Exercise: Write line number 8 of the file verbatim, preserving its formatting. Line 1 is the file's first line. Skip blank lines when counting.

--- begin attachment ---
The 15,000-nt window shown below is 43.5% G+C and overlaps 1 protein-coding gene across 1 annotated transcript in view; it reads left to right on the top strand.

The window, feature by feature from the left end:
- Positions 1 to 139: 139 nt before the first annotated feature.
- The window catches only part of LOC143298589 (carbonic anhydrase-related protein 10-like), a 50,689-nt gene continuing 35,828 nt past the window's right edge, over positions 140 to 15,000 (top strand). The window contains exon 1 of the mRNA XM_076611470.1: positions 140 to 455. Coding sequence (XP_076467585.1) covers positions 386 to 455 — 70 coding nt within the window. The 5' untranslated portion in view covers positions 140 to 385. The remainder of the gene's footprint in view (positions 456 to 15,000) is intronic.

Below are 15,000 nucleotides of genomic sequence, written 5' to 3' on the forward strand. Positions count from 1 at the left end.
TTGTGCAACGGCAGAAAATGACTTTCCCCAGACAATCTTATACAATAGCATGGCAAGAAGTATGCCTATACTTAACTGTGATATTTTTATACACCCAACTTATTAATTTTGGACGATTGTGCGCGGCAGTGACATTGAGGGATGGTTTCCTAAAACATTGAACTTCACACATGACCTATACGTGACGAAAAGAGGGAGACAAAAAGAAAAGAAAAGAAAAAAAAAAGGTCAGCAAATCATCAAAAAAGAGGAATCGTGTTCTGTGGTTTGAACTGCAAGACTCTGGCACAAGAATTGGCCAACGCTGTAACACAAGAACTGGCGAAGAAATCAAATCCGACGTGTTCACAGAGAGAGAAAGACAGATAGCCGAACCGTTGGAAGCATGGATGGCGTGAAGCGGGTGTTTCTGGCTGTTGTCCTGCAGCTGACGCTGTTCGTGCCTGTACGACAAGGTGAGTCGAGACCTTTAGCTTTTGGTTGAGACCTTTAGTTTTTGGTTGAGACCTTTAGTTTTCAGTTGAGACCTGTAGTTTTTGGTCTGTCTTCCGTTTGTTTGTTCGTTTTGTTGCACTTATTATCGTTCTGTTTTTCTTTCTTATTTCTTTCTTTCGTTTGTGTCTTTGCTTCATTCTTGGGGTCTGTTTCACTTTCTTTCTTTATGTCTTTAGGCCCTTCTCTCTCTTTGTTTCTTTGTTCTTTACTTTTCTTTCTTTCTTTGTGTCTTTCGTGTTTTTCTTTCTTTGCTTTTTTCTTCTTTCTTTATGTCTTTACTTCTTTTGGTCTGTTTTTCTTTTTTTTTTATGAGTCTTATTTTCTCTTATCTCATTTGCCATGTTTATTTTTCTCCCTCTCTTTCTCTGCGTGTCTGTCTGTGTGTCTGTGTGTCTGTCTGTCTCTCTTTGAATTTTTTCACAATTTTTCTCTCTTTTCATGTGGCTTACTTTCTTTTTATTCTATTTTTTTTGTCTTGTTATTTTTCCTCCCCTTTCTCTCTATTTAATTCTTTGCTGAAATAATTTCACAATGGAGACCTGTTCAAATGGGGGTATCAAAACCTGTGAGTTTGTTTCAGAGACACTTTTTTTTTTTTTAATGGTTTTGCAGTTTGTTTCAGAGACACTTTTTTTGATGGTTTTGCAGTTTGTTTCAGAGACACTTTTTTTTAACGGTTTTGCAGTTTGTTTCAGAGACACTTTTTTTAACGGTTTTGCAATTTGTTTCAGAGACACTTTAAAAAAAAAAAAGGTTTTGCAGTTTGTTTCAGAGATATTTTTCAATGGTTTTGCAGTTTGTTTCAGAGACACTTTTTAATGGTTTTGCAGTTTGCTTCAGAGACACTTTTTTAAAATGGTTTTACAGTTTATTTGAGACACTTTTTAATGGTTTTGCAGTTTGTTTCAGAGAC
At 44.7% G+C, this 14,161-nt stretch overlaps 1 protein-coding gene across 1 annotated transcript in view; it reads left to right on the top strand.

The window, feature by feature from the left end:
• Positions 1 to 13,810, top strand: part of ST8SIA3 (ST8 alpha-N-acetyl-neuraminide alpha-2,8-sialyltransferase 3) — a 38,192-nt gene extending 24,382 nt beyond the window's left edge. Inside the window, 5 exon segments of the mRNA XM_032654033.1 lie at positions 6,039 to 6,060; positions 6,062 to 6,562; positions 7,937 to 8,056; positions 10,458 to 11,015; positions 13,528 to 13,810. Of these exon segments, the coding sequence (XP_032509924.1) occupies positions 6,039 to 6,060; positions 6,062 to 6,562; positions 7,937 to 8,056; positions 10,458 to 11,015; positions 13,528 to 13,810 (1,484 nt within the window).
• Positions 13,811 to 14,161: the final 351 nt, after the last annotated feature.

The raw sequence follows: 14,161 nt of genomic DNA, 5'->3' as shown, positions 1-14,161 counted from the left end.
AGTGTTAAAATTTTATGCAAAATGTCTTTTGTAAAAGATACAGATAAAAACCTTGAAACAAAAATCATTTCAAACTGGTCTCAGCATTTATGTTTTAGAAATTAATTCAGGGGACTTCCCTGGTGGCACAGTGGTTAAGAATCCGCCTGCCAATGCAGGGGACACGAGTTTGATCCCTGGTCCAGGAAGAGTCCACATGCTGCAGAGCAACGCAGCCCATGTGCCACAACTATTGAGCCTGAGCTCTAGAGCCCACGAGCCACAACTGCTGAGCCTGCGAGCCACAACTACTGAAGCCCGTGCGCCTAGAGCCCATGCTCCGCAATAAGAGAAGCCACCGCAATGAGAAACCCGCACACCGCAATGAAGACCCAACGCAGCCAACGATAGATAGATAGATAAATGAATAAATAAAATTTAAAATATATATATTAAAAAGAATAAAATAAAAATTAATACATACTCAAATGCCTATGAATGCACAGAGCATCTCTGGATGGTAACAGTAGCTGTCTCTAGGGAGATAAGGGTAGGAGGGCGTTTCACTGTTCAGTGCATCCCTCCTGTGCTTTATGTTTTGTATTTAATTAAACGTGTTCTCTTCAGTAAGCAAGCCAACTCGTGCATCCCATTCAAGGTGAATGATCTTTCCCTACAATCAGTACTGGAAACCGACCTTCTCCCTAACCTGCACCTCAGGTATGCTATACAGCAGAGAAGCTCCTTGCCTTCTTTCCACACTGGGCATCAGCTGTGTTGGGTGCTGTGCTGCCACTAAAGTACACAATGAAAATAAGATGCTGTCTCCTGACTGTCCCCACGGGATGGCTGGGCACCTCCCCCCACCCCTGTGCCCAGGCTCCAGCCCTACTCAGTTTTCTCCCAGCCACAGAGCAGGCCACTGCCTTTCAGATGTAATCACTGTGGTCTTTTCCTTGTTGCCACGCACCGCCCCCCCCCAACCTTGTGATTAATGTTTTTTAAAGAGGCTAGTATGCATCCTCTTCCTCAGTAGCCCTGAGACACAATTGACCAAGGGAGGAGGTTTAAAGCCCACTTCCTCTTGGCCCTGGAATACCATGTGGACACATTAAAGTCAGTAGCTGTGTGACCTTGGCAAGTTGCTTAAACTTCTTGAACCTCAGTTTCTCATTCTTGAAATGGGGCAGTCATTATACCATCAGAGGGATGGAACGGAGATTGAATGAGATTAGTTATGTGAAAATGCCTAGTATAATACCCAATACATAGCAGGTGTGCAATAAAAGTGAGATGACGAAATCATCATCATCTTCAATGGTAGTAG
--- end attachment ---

The window, feature by feature from the left end: